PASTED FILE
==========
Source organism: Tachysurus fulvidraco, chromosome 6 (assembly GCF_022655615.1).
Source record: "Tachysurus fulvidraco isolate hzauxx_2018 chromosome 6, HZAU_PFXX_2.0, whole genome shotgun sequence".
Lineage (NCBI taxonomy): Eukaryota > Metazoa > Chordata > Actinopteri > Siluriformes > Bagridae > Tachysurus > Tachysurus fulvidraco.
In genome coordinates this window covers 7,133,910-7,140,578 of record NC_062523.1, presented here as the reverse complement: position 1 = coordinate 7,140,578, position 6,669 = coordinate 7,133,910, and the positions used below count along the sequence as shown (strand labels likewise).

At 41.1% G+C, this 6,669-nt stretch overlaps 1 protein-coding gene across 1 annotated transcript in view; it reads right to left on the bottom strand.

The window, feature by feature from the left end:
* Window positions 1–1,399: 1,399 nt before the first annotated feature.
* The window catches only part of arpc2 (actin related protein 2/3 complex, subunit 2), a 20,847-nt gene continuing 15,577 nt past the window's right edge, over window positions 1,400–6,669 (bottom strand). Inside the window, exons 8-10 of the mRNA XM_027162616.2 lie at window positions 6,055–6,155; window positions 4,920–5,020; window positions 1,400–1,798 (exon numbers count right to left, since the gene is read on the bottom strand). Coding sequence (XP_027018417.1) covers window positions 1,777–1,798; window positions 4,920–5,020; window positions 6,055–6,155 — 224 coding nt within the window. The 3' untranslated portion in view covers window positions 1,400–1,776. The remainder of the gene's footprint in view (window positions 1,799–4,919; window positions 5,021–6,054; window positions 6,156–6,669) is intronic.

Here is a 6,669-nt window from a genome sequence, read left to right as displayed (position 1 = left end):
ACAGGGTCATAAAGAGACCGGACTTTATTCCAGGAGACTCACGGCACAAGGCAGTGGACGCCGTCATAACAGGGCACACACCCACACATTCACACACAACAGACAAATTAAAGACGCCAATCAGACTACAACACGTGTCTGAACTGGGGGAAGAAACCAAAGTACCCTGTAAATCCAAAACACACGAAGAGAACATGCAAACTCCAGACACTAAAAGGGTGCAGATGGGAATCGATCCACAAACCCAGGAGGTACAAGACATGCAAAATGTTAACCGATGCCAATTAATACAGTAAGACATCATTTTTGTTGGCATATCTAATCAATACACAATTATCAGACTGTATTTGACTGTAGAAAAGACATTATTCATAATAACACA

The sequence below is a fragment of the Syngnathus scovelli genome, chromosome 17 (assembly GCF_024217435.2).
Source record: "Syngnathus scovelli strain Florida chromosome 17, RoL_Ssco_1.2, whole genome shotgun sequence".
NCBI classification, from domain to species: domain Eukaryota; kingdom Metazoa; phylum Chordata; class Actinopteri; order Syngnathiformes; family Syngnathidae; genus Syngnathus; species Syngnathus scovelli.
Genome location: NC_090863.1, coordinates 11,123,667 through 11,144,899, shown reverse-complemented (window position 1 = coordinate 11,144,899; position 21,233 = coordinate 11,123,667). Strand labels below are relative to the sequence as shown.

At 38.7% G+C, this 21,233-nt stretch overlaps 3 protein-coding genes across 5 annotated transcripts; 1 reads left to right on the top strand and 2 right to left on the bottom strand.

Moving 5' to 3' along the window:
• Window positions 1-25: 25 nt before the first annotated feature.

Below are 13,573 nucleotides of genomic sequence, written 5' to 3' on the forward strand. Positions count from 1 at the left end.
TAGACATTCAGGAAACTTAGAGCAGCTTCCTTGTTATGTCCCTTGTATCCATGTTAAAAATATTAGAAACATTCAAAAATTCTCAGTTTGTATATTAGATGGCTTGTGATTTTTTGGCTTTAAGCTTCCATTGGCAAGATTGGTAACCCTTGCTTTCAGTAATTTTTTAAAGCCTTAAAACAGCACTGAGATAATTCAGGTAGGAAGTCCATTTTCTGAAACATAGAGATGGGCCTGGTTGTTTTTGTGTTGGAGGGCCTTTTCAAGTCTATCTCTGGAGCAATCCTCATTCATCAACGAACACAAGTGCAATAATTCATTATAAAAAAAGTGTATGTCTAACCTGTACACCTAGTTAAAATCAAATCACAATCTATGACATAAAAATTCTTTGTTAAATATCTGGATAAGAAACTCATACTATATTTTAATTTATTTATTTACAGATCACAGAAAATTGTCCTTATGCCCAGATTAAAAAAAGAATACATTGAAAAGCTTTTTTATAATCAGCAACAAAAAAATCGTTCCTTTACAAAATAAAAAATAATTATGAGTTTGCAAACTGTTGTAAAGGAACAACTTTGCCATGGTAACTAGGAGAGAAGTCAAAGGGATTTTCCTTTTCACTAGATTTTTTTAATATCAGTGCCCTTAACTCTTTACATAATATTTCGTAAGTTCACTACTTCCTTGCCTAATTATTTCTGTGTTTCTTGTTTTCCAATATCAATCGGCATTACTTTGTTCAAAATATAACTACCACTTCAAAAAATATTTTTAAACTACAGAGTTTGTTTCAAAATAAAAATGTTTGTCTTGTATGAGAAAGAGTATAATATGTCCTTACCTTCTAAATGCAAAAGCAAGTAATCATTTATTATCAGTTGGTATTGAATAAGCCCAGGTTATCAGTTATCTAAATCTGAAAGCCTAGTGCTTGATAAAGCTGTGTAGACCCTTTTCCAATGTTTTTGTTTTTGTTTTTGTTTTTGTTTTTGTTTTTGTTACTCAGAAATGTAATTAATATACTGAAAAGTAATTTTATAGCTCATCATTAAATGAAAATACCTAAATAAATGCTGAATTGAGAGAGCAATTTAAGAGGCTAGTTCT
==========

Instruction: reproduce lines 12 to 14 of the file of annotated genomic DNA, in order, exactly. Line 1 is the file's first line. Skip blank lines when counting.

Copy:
Source record: "Syngnathus scovelli strain Florida chromosome 17, RoL_Ssco_1.2, whole genome shotgun sequence".
NCBI classification, from domain to species: domain Eukaryota; kingdom Metazoa; phylum Chordata; class Actinopteri; order Syngnathiformes; family Syngnathidae; genus Syngnathus; species Syngnathus scovelli.
Genome location: NC_090863.1, coordinates 11,123,667 through 11,144,899, shown reverse-complemented (window position 1 = coordinate 11,144,899; position 21,233 = coordinate 11,123,667). Strand labels below are relative to the sequence as shown.